Commands: Heeling Left or Right?

Which side should a dog heel on? Left or right?

Traditionally heel is done on the left side. Why I’m not sure. Whether this is a hunter introduced thing as is suggested or is it due to the fact that in England where dog training first became competitive and where they drive on the wrong side of the road, the left, I’m not sure. I suspect that it is a bit of both. Is it imperative that your dog heel on the left? No.

There is something to be said for heeling left when walking on the roadway. This puts the dog out of traffic, if you are walking facing traffic as you should be. This only applies in countries where they drive on the correct side of the road however, that is, the right.

But if you are walking on the sidewalk heeling on the left isn’t as convenient. Heeling on the right would be preferable as this would put you between your dog and others sharing the side walk, if pedestrians stay right as they should. It would put you and whoever else is walking their dog on their right further from each dog. Two humans between the dogs. Another reason to teach heeling on the right is riding a bike with your dog or roller blading with your dog. On the right the dog will be out of traffic to a greater extent. So heeling on the right has definite benefits.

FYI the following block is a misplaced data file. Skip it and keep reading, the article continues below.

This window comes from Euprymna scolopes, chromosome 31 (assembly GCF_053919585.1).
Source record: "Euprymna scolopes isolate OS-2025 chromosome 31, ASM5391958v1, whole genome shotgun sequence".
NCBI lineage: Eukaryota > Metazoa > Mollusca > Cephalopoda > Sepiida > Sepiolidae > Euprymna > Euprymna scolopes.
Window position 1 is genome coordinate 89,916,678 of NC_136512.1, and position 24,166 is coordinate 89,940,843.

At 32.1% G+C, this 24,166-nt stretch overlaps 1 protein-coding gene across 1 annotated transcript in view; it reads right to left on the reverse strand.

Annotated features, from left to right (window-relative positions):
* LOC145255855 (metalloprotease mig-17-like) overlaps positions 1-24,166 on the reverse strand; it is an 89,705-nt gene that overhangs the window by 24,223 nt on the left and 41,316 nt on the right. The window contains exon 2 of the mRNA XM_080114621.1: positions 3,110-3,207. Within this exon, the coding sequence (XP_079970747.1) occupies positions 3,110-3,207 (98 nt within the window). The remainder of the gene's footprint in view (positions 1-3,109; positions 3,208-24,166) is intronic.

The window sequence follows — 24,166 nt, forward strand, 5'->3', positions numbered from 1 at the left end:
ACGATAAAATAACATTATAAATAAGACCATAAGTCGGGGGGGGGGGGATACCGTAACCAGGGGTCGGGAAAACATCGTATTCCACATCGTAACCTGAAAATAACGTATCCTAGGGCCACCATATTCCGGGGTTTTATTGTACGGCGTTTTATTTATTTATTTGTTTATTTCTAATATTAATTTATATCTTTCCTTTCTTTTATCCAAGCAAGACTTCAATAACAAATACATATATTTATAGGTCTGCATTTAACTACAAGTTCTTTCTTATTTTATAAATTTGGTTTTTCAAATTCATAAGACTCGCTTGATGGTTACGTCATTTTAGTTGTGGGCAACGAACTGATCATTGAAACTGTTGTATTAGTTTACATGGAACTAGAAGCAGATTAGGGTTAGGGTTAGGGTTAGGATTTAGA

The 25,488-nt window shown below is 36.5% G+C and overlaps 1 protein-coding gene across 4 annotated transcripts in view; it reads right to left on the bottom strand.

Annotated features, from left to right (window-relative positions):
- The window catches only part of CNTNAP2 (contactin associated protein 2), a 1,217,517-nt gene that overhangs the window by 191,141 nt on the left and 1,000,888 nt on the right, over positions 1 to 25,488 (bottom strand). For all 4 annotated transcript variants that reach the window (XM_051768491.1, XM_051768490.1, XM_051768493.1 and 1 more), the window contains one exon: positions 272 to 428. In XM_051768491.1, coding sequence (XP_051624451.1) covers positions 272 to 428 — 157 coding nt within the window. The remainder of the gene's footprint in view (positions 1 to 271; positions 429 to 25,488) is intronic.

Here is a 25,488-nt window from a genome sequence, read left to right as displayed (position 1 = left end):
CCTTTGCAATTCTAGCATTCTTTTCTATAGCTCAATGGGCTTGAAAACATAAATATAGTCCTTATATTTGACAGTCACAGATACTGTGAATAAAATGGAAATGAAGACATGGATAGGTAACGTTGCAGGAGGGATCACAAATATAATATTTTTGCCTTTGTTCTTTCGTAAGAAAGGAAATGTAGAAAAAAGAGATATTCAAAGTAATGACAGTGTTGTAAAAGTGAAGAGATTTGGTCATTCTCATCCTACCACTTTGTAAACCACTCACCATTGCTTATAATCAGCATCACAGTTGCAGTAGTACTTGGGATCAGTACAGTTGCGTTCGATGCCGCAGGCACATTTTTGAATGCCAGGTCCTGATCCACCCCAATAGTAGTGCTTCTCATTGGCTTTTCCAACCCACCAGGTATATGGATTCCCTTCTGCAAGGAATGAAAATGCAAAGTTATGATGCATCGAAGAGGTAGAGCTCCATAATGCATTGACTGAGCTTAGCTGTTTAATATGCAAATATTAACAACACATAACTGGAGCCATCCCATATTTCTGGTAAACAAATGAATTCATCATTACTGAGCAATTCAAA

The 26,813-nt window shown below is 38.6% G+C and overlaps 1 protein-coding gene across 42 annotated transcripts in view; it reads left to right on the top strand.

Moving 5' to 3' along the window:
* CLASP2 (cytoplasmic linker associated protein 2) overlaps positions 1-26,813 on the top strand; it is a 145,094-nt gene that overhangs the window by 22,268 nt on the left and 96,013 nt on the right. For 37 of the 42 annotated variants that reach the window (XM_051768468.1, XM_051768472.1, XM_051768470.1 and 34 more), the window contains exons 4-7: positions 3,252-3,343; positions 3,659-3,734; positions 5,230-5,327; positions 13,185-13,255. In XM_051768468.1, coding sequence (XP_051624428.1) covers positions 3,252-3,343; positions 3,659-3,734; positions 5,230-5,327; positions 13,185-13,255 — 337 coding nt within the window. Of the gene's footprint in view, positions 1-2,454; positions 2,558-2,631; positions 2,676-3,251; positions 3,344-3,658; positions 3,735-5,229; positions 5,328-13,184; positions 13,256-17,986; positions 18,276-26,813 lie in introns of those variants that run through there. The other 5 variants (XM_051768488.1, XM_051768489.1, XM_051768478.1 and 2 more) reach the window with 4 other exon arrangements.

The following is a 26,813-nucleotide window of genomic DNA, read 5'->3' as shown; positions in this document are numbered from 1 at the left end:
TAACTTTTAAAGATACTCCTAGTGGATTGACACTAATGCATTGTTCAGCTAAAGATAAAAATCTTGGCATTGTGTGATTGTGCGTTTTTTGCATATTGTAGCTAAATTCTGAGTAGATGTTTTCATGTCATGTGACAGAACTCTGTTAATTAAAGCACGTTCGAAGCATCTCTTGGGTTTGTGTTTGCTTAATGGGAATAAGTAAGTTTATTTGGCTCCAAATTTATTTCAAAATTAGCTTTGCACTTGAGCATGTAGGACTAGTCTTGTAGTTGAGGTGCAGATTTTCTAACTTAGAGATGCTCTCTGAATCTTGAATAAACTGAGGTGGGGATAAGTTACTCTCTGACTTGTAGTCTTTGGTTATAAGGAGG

Which is correct? That depends. If you are going to be showing your dog then you have to heel the conventional way, the left. Judges are very traditional in these events, anything but the left is likely to get you tossed. Why not teach your dog both? One reason is because it does confuse the dog. If you’re going to England by all means heel on the left. At least you’ll look “right” when on the wrong side of the road.

You can teach your dog to heel on the left when walking and then to be on the right when riding a bike. However I suggest you use a different word than “heel” as the command. The first time I used the command “heel” on a bike the dog immediately tried to go around the front wheel to get to the “heel” side and almost ended up getting run over. The second time I used “heel” on the bike she tried to go back behind the bike to get to the left side. Things got interesting to say the least. I learned right then and there never to wrap the lead around the handle bars and/or my wrist .

After sitting on the curb for a bit to calm my nerves and think, I settled on the command “Bike” and she now knows to not get her shoulder past my knee. Took her all of 10 minutes to learn it at that. “Bike” means the same as heel, I just use it when I’m on the bicycle is all. She looks at me like I’m the idiot if I try to use it when I’m walking even if I want her to walk on the right side. But “heel” and “bike” don’t confuse either one of us and I confuse a lot easier than she does.

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